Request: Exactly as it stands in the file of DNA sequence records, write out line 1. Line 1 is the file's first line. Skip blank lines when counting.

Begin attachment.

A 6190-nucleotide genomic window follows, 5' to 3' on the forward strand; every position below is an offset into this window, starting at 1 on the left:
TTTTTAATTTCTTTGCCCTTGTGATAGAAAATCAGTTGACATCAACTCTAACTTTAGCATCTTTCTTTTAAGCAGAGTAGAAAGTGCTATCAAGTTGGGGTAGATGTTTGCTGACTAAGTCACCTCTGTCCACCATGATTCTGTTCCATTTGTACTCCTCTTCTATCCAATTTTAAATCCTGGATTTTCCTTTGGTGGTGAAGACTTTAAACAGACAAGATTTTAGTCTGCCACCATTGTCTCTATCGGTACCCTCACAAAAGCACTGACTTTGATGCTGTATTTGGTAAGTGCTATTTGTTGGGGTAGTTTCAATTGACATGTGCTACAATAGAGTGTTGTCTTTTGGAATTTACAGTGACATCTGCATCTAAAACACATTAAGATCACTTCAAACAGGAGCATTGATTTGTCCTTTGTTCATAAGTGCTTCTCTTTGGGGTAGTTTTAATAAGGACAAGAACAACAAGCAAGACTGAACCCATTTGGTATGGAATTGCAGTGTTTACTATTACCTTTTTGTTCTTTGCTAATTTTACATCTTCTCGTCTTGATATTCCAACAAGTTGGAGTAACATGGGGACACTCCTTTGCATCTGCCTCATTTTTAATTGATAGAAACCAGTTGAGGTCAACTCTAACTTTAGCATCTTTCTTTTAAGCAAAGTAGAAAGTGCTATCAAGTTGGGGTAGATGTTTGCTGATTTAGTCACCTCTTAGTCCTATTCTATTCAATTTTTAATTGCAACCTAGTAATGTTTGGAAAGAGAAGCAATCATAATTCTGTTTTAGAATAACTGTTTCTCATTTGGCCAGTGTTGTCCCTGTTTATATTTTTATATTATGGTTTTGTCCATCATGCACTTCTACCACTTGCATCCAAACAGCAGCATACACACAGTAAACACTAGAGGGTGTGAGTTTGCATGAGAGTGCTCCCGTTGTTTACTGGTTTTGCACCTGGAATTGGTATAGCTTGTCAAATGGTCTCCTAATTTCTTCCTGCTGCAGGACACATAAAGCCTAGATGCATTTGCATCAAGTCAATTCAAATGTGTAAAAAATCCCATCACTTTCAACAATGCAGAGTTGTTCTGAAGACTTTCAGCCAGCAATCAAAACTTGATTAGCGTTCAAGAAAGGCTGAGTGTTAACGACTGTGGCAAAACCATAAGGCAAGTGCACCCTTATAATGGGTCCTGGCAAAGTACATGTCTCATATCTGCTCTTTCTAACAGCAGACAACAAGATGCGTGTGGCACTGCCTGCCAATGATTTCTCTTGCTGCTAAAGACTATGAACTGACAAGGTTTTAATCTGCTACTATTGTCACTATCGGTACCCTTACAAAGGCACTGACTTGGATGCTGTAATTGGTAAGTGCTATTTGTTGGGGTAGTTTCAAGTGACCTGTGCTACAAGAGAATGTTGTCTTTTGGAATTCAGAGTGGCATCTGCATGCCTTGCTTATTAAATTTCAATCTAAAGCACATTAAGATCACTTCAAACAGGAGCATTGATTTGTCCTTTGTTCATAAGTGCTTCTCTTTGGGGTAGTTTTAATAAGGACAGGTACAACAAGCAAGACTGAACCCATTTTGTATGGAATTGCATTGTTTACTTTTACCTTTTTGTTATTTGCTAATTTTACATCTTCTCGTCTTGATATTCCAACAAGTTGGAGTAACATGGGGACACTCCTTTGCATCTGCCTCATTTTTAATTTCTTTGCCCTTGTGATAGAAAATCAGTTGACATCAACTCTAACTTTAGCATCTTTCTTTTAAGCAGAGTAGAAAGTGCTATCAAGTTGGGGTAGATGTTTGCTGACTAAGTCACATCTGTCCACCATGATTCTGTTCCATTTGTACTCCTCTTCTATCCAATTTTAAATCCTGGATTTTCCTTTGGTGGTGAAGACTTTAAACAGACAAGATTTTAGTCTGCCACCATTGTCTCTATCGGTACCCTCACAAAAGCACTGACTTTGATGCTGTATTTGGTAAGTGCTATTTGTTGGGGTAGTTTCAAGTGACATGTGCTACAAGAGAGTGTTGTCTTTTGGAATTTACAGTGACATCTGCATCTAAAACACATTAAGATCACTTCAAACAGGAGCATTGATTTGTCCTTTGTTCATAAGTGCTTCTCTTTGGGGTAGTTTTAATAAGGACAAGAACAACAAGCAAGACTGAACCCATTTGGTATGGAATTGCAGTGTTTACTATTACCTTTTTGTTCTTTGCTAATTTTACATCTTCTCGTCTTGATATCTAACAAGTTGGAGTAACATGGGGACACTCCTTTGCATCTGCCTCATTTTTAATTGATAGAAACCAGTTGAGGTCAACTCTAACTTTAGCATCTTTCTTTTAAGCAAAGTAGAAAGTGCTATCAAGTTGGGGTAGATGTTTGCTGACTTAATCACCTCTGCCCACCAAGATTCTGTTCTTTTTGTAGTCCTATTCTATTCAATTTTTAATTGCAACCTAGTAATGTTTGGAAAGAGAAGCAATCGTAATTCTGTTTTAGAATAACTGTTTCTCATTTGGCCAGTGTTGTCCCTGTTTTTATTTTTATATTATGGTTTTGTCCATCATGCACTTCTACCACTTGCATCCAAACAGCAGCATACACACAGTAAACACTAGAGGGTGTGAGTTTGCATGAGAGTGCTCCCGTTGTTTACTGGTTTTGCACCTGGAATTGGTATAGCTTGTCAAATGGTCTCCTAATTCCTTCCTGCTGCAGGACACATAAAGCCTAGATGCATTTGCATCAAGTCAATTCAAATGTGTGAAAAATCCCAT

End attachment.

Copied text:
A 6190-nucleotide genomic window follows, 5' to 3' on the forward strand; every position below is an offset into this window, starting at 1 on the left: